Okay. I meant to type these little mini-reviews out in quick order. But I got distracted by other stuff I wanted to write.
Anyway, I’m sometimes a substitute teacher and I approached these games as possible classroom exercises. I almost always have acccess to the syllabus so it will never happen but that’s where I’m coming from.
Seal has you creating a path for a baby seal across a grid of ocean bubbles, getting points for catching fish and saving tangled seals while losing points from anemone and sharks.
So, you’re drawing a line on a grid.
You roll one die. Each die has three possible line shapes, which include jumping over spaces. In the regular game, you cross off a shape once you use it. In theory (and it’s very unlikely) the game could end in four turns if you rolled the same number four times.
There’s a simpler version where you don’t cross off shapes. In the classroom, I’m more likely to teach it that way. Not to make it simpler but to encourage kids to make different lines, to make the decision tree bigger.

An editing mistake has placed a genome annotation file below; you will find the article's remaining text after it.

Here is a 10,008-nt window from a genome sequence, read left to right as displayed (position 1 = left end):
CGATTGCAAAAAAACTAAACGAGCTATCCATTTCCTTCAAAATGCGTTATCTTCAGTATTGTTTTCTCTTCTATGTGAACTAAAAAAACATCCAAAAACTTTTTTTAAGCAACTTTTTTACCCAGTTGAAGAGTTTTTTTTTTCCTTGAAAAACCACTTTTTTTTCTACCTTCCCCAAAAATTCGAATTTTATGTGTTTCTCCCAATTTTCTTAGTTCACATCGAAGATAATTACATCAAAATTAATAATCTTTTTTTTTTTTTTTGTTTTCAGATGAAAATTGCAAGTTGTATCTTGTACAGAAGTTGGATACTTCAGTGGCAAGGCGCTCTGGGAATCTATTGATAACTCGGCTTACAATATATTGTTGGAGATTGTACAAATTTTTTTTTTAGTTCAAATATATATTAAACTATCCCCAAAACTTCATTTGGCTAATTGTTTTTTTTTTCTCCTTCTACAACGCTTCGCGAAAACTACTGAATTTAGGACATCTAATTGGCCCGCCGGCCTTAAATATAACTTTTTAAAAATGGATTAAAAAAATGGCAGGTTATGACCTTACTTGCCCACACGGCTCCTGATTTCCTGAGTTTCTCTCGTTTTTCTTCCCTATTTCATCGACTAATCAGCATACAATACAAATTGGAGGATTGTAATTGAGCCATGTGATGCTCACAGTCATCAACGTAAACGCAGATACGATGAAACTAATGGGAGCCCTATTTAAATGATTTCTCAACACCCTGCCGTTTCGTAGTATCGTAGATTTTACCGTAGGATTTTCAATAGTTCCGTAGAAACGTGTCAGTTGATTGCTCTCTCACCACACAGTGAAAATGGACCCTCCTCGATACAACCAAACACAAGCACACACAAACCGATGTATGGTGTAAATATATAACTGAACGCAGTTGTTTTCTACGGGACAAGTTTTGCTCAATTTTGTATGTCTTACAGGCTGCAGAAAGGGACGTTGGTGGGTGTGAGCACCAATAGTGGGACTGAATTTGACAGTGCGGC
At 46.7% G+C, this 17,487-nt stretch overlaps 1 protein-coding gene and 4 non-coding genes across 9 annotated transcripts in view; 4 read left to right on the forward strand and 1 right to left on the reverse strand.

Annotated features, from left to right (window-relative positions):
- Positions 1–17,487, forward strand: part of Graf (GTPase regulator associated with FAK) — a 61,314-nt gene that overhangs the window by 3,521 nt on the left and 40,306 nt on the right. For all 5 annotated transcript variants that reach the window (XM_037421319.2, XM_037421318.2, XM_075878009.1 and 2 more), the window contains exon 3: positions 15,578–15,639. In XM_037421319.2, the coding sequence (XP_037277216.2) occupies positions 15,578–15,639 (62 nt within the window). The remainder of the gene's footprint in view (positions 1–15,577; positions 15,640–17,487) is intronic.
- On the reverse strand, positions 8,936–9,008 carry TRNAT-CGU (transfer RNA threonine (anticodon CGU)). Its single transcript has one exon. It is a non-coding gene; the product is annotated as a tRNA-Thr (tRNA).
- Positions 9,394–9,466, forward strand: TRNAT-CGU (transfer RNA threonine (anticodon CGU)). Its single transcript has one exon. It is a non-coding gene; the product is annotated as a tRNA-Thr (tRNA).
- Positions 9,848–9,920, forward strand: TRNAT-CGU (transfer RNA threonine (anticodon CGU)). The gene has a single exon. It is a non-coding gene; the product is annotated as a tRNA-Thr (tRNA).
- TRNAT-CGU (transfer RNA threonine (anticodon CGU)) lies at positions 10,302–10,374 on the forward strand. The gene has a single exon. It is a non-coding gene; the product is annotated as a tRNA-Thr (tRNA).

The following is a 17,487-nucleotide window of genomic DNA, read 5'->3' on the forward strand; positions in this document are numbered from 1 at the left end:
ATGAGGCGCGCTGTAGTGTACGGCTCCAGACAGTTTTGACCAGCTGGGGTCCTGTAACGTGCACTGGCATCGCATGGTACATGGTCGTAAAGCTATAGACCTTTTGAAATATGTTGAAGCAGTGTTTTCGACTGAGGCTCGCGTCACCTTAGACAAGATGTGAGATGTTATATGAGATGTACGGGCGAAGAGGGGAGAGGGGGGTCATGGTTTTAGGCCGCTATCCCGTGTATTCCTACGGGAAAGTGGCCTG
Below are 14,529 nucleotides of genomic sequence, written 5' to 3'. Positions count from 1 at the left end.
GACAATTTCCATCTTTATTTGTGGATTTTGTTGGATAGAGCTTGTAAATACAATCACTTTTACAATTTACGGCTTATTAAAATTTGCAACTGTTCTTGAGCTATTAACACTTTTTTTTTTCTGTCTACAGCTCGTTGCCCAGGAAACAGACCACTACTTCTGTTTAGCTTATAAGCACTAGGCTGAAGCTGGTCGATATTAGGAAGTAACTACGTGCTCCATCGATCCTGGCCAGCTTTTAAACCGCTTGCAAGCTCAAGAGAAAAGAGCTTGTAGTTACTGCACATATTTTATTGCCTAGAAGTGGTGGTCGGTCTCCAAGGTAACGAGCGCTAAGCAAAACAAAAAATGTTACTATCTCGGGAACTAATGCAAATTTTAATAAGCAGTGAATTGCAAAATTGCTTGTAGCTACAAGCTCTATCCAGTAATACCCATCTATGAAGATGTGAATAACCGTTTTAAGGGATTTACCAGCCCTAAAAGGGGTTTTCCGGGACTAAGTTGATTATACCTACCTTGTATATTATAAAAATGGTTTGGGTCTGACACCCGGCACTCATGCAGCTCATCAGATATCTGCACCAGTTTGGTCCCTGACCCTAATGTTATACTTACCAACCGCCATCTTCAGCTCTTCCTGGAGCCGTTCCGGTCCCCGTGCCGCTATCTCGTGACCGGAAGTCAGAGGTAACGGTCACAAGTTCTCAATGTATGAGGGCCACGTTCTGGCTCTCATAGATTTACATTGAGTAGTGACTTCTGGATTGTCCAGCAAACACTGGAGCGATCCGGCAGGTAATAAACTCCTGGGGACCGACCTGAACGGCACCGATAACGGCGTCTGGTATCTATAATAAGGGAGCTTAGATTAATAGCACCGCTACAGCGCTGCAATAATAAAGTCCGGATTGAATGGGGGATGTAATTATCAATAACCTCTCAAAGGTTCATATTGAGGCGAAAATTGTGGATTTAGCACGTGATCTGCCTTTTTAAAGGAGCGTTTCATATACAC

Honestly, Seal has a strong one-more-time feel. It is simple but it’s fun to explore the possible paths. I don’t know how much replay it has but it works for short term play.
You roll a die to determine which four-square shape you ‘drop’ down into a grid. If you’ve played Tetris, you know how it works. You get points (or lose them) by covering up symbols on the board, so it’s a bit like Reiner Knizia’s FITS in that regard.
Tetri Go is terribly simple but still offers a decent decision tree. It’s honestly one of too choices for the classroom because the core concepts of the game are going to be ones that kids already know but there is still room to think.
It’s also a game I’ve taken to playing if I want to get in a quick analog game in a few minutes. It only last eight turns and you need make up your mind what you’re going for in the first turn or two but I’ve had fun. 13 Sheep is honestly better but it’s nice to have another game in that niche.